Market fundamentalism is dead. We’re all socialists now

    Apr 8, 2020

    OTTAWA—So, us SJWs (social justice warriors) were right all along. It seems like building a just and equitable society where people are paid a livable wage, health care and housing are human rights, the environment is protected, labour is powerful, and white supremacy/colonialism and patriarchy are relegated to the annals of history is quite doable, contrary to what we’ve been told.

    You’re welcome.

    (My dad recently called me the Gordon Gekko of social justice and I’m not sure how I feel about that.)

    However, a necessary—and some would argue, a sufficient—condition for equity is a strong government, not the hobbled mess of ineffectiveness of service that has befallen the public sector as a result of fiscal conservatism.

    SJW has become a pejorative term that fanboys of market fundamentalism, conservatism, and right-wing fascists throw out to indicate that you’re too soft or sensitive and offended by everything and anything, hence the term, “snowflake.” The only thing is, when an inordinate number of snowflakes get together, they cause an avalanche. And boy, it’s snowing.

    Last week’s column argued that neoliberal thinking (which should be an oxymoron at this point), had rendered the Canadian social safety net null and void, so much so that provincial and federal governments had to create new legislation to protect workers, the same type of protection labour unions and SJWs have been fighting for.

    Market fundamentalism is dead. We’re all socialists now.

    Neoliberalism gave way to market fundamentalism, which is the belief that unregulated markets will solve everything, yet here we are. An extension of market fundamentalism is the belief that the private sector does everything better, which coagulates into the belief that government cannot be trusted and neither can its workers. Unfortunately for market sycophants, the market is about to collapse and the only thing saving us is government; however, after decades of cuts, government infrastructure has been hollowed out to the point that the ability to deliver new and existing programs in times of crisis is questionable.

    In 2012, the Harper government implemented the Deficit Reduction Action Plan (DRAP) to balance the federal budget, which they claimed to do without cutting government services. The claim was that the then-government found $5.2-billion in ongoing savings,

    The stupidity required to take these claims seriously, and the consequential lack of critical analysis, continues to be astounding. The idea that more than 19,000 public service jobs could be eliminated due to “efficiencies”—which is just another way to say that government is a spendthrift, wasting your hard-earned money to give to people who are less deserving than you—is preposterous. It is that attitude that has permeated our politics and has been the lens through which government policy is developed and analyzed. It is in the name of fiscal conservatism that we’re in this mess, where our services and government infrastructure are hollowed out for the perfunctory promises of efficiency. Rarely is the frequency with which these promises are analyzed from a societal perspective: is efficiency really the role of government, or is it a just and equitable society? This is a fundamental question that relies on a view of government as being a conduit and a catalyst for societal equity, rather than a cold, callous outpost to be ravaged by the private sector whenever politically expedient.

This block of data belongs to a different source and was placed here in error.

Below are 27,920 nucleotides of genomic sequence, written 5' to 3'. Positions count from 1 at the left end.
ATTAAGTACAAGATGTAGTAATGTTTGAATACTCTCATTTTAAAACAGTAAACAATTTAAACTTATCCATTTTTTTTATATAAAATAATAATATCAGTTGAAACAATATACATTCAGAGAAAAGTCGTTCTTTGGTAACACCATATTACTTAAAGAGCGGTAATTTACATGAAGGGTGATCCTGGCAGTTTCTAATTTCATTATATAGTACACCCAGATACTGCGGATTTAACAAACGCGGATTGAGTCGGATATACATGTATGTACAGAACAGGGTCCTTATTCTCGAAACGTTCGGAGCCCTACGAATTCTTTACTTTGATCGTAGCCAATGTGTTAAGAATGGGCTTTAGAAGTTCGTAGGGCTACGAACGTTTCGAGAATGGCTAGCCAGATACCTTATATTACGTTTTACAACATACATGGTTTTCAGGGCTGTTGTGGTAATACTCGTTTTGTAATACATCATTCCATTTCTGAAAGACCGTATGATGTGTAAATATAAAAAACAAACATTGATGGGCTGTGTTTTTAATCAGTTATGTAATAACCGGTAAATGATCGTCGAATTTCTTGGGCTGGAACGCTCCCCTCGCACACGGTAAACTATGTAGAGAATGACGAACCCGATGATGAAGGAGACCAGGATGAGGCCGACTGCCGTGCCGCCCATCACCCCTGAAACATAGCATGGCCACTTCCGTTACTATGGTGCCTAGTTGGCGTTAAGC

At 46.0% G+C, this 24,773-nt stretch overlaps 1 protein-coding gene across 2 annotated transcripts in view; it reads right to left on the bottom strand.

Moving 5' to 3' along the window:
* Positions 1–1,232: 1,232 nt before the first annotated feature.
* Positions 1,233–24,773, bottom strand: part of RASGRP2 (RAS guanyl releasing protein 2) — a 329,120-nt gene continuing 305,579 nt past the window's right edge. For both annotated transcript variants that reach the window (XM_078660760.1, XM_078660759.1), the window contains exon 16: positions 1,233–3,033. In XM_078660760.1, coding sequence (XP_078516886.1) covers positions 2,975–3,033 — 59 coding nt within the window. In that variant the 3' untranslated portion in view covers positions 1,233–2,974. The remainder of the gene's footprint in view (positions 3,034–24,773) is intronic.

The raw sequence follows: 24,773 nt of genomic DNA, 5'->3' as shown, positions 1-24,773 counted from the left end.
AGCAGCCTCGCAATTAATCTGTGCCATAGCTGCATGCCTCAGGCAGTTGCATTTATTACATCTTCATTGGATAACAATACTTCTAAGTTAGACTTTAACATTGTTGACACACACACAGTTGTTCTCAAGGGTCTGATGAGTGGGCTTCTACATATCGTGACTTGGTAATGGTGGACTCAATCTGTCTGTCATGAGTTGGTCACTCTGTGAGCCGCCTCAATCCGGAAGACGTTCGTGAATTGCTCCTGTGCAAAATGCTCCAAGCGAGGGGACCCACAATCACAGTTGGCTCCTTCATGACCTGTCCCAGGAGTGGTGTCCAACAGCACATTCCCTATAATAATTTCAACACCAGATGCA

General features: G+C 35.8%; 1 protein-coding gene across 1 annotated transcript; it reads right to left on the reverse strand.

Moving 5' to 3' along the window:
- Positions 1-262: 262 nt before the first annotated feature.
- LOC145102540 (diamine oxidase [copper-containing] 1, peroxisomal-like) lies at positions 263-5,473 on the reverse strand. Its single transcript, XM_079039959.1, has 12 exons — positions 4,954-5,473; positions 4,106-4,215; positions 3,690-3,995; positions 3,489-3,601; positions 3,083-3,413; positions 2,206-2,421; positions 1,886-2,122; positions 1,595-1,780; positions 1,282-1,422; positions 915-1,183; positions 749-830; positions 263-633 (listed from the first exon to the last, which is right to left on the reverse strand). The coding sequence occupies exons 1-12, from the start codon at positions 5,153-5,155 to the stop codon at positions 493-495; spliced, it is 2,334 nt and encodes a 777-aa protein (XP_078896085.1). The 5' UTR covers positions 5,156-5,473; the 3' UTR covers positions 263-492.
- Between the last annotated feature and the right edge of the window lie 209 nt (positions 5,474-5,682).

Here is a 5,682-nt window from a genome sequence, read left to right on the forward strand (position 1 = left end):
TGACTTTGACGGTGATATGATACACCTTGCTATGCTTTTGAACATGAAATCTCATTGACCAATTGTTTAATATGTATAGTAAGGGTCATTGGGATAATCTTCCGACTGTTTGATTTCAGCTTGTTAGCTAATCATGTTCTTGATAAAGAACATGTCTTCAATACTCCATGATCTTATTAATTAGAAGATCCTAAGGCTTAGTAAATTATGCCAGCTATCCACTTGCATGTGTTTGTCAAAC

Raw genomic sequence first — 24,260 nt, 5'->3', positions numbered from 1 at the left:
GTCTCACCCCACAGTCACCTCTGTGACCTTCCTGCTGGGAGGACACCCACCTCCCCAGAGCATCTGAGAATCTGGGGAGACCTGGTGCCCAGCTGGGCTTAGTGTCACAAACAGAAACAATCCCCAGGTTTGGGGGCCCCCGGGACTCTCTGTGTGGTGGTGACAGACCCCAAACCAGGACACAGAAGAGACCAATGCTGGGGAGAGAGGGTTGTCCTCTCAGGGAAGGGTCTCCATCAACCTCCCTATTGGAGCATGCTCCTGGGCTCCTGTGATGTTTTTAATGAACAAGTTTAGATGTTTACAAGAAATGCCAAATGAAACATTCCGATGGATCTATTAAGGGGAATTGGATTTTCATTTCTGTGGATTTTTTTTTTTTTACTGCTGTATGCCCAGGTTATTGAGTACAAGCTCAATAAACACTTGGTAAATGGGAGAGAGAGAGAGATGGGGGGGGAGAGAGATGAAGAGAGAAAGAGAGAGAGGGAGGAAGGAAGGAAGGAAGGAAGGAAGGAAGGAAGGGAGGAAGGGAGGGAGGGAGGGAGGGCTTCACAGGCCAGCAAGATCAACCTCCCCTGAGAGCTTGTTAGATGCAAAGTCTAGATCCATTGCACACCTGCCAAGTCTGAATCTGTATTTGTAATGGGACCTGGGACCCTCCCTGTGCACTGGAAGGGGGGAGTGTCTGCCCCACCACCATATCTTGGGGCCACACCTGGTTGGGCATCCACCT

The problem is, the effects of those cuts are being felt during a crisis that requires all hands on the government deck, only they eliminated those hands eight years ago. Instead of 19,200 jobs, the Harper government actually eliminated 26,000 federal jobs indiscriminately (another 8,900 had been planned), rather than strategically, which resulted in the loss of institutional knowledge and, yes, loss of services. If you don’t have enough people with the institutional knowledge to deliver and service federal programs, the quality and delivery of the program will suffer. And we can see this already.

    According to a 2017 case study on the DRAP by the Institute of Fiscal Studies and Democracy (IFSD), contrary to the government’s insistence that no services were adversely affected by these cuts, there were impacts felt, especially by departments that are foundational to providing relief for COVID-19, such as Employment and Social Development Canada, where “the number of contact centres processing employment insurance claims dropped from 120 to 22. This led to a 40-year low in the number of unemployed people who successfully claimed EI, and led to large increases in call wait times, dropped calls, and abandoned calls.”

    Welp, that’s kind of inconvenient now, eh?

    The funny thing is, the Harper government refused to disclose data regarding how services fared after DRAP, so much so that then PBO-chief, Kevin Page, took them to court. One could surmise from this resistance to transparency that the government knew it couldn’t back up those claims.

    “The more plausible explanation is that the government had a political motive to deny service impacts and was keen to ensure there was little public evidence to the contrary.” This assessment by IFSD, headed by Page, seems quite standard for the fiscal conservative set who like to perform funky mathematics that don’t hold to argue a political point. The only problem is, this argument is no longer academic in nature, it now has life or death consequences.

    Erica Ifill is a co-host of the Bad+Bitchy podcast.